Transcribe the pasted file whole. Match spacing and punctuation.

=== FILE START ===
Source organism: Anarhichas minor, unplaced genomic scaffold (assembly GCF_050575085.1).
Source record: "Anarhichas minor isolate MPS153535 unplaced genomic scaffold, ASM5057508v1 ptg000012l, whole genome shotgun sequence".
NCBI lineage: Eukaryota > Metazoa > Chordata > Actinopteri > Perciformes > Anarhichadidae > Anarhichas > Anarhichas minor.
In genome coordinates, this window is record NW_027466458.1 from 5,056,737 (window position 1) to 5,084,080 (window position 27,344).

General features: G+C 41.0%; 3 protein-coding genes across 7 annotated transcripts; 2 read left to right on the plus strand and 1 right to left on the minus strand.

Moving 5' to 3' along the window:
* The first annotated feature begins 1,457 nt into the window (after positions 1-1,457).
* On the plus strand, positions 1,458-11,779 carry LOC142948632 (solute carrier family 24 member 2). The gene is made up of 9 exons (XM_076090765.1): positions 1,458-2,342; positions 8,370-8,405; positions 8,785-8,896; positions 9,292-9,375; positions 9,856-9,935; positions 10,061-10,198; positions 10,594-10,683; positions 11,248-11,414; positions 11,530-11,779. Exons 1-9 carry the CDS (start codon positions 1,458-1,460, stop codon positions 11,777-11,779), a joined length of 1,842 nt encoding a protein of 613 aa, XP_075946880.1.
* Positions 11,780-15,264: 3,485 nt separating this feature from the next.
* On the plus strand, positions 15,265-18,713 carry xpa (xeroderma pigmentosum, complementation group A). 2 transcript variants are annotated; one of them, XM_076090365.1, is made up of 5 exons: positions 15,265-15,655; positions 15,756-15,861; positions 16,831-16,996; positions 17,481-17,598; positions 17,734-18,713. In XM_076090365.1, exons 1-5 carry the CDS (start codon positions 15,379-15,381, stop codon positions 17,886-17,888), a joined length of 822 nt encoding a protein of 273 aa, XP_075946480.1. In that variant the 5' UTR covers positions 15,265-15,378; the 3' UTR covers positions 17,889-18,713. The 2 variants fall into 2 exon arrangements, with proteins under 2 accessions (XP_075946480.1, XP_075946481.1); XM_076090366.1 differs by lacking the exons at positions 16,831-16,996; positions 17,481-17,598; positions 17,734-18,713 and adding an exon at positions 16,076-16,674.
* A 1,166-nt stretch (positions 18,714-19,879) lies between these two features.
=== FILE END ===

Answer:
Source organism: Anarhichas minor, unplaced genomic scaffold (assembly GCF_050575085.1).
Source record: "Anarhichas minor isolate MPS153535 unplaced genomic scaffold, ASM5057508v1 ptg000012l, whole genome shotgun sequence".
NCBI lineage: Eukaryota > Metazoa > Chordata > Actinopteri > Perciformes > Anarhichadidae > Anarhichas > Anarhichas minor.
In genome coordinates, this window is record NW_027466458.1 from 5,056,737 (window position 1) to 5,084,080 (window position 27,344).

General features: G+C 41.0%; 3 protein-coding genes across 7 annotated transcripts; 2 read left to right on the plus strand and 1 right to left on the minus strand.

Moving 5' to 3' along the window:
* The first annotated feature begins 1,457 nt into the window (after positions 1-1,457).
* On the plus strand, positions 1,458-11,779 carry LOC142948632 (solute carrier family 24 member 2). The gene is made up of 9 exons (XM_076090765.1): positions 1,458-2,342; positions 8,370-8,405; positions 8,785-8,896; positions 9,292-9,375; positions 9,856-9,935; positions 10,061-10,198; positions 10,594-10,683; positions 11,248-11,414; positions 11,530-11,779. Exons 1-9 carry the CDS (start codon positions 1,458-1,460, stop codon positions 11,777-11,779), a joined length of 1,842 nt encoding a protein of 613 aa, XP_075946880.1.
* Positions 11,780-15,264: 3,485 nt separating this feature from the next.
* On the plus strand, positions 15,265-18,713 carry xpa (xeroderma pigmentosum, complementation group A). 2 transcript variants are annotated; one of them, XM_076090365.1, is made up of 5 exons: positions 15,265-15,655; positions 15,756-15,861; positions 16,831-16,996; positions 17,481-17,598; positions 17,734-18,713. In XM_076090365.1, exons 1-5 carry the CDS (start codon positions 15,379-15,381, stop codon positions 17,886-17,888), a joined length of 822 nt encoding a protein of 273 aa, XP_075946480.1. In that variant the 5' UTR covers positions 15,265-15,378; the 3' UTR covers positions 17,889-18,713. The 2 variants fall into 2 exon arrangements, with proteins under 2 accessions (XP_075946480.1, XP_075946481.1); XM_076090366.1 differs by lacking the exons at positions 16,831-16,996; positions 17,481-17,598; positions 17,734-18,713 and adding an exon at positions 16,076-16,674.
* A 1,166-nt stretch (positions 18,714-19,879) lies between these two features.